Impact Workshop (23): How research4impact builds relationships between scholars and practitioners
- Date & Time:
March 22, 2018 (Thu) | 1:00 – 2:00 p.m.
Social Sciences Function Room, 11/F, The Jockey Club Tower, Centennial Campus
Founded in 2017, research4impact connects social scientists and practitioners to learn from and alongside each other. Our key premise is that the barriers to more impactful research are often relational rather than informational. Thus, research4impact has developed a matchmaking methodology in order to strategically connect scholars and practitioners. In some cases, they engage in short, personalised conversations in which scholars apply existing research to help solve a problem that practitioners are facing. In other cases, they embark on a research collaboration together in order to answer a question of mutual interest.
In this workshop I’ll describe research4impact — its vision, successes, and challenges so far — as well as its innovative matchmaking methodology. I will also discuss some of the concrete ways in which our matches have affected how problems get solved and decisions get made outside academia.
About the Speaker:
Adam Seth Levine is an Associate Professor of Government at Cornell University. He studies civic engagement. He is the author of several papers as well as a book entitled American Insecurity: Why Our Economic Fears Lead to Political Inaction, published by Princeton University Press in 2015. That book won the 2016 best book award from the American Political Science Association for a book using experimental methods to answer a substantively important question. In addition, in 2011 he won the E.E. Schattschneider award for the best dissertation on the study of American government. Finally, he is also the president and co-founder of research4impact, a nonprofit founded in 2017 that connects scholars and practitioners in order to solve important problems and answer meaningful questions.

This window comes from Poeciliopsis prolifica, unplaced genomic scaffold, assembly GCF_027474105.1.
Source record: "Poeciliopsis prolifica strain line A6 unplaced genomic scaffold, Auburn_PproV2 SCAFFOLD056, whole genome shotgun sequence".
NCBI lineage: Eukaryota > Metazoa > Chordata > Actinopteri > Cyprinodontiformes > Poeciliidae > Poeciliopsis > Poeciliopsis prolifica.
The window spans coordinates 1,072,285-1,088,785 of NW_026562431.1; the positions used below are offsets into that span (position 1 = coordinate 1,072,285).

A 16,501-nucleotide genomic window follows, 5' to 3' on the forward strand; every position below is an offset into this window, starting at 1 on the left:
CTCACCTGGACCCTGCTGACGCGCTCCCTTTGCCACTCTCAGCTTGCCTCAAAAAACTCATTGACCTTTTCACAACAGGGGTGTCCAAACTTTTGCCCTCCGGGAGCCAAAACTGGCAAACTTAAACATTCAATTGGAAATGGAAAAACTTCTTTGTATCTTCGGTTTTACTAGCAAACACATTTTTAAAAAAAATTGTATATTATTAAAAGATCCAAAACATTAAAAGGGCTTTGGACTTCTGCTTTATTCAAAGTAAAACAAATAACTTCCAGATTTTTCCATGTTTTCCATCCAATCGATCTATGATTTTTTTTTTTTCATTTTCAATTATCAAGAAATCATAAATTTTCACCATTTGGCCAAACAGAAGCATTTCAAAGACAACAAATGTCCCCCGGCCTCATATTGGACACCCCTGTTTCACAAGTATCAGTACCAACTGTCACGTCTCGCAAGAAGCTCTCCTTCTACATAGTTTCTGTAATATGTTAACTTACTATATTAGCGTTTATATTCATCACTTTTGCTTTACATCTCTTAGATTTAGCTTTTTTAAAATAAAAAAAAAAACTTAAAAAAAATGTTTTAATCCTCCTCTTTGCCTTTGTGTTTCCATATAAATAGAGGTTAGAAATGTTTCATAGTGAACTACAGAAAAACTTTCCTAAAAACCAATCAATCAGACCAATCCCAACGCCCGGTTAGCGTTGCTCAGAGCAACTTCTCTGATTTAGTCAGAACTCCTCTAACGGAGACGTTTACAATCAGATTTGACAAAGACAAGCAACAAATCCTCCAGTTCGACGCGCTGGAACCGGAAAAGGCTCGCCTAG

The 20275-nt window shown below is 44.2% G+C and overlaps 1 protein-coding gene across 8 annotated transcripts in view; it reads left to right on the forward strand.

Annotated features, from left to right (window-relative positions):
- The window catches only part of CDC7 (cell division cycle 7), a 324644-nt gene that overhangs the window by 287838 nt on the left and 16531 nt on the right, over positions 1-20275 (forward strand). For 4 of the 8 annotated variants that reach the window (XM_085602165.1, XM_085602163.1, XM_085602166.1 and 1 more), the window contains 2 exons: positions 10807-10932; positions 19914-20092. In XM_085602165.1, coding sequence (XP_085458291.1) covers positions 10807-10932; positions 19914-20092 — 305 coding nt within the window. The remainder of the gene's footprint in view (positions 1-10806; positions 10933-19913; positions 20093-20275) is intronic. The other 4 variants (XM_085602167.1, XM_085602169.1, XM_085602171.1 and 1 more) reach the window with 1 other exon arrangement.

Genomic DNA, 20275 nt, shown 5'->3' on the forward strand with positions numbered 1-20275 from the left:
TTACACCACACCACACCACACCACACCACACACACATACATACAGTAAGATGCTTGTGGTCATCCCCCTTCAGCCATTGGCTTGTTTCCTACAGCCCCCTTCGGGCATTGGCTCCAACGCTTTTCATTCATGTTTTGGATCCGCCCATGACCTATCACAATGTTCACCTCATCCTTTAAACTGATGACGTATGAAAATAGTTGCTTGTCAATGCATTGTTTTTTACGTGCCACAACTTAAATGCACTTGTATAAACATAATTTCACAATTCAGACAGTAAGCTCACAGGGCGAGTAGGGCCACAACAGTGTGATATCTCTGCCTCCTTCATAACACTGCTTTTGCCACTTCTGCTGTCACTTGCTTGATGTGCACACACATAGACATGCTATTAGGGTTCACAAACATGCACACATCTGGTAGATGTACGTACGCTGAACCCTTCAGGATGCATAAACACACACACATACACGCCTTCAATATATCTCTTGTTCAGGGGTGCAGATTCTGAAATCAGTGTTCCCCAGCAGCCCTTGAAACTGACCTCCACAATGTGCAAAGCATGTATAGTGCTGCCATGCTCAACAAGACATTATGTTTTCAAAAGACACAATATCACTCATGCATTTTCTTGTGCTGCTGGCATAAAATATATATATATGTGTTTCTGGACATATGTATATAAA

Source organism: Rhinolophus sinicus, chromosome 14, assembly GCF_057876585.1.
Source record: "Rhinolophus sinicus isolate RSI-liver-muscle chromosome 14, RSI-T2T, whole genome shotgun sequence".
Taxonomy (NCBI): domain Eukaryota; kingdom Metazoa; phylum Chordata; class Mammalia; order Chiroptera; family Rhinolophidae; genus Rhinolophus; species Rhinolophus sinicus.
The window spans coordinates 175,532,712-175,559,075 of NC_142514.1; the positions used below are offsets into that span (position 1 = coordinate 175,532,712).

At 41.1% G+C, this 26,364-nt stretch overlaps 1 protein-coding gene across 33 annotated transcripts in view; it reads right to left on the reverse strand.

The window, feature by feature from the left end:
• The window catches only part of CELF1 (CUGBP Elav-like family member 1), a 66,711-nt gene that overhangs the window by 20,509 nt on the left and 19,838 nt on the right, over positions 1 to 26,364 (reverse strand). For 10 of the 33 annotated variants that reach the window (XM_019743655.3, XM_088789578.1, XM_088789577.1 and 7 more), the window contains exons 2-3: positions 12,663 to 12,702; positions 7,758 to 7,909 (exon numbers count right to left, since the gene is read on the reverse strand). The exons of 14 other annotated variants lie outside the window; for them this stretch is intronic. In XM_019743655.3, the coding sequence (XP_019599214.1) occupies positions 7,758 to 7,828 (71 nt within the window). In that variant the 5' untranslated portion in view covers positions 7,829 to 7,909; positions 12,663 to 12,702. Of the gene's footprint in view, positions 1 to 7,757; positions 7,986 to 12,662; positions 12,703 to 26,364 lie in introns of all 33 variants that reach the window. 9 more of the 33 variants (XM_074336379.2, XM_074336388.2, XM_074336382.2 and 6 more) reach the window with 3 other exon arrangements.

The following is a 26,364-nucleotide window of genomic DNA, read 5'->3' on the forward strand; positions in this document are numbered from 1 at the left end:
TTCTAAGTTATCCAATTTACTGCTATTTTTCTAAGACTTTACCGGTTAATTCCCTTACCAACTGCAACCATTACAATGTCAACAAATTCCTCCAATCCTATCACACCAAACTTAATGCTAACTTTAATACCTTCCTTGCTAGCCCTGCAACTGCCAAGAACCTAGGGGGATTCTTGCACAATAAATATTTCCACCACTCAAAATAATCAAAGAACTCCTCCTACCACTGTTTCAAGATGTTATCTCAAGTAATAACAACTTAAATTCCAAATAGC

Background on the Workshops:
Impact beyond the academia is a key element of the University's knowledge exchange (KE) strategy. Furthermore, Impact will become an element of assessment in the UGC RAE 2020, carrying a weighting of 15%. The UK experience in the Research Excellence Framework (REF) 2014 indicates that it is important to collect evidence of such impacts.
The Knowledge Exchange Office is organising workshops to be conducted by researchers who have hands-on experience in preparing impact statements and impact case studies for the UK REF 2014 or research councils overseas. The workshops will be of interest not only to colleagues who want to maximise the impact of their research, but also to those who coordinate research developments and research assessment in Faculties.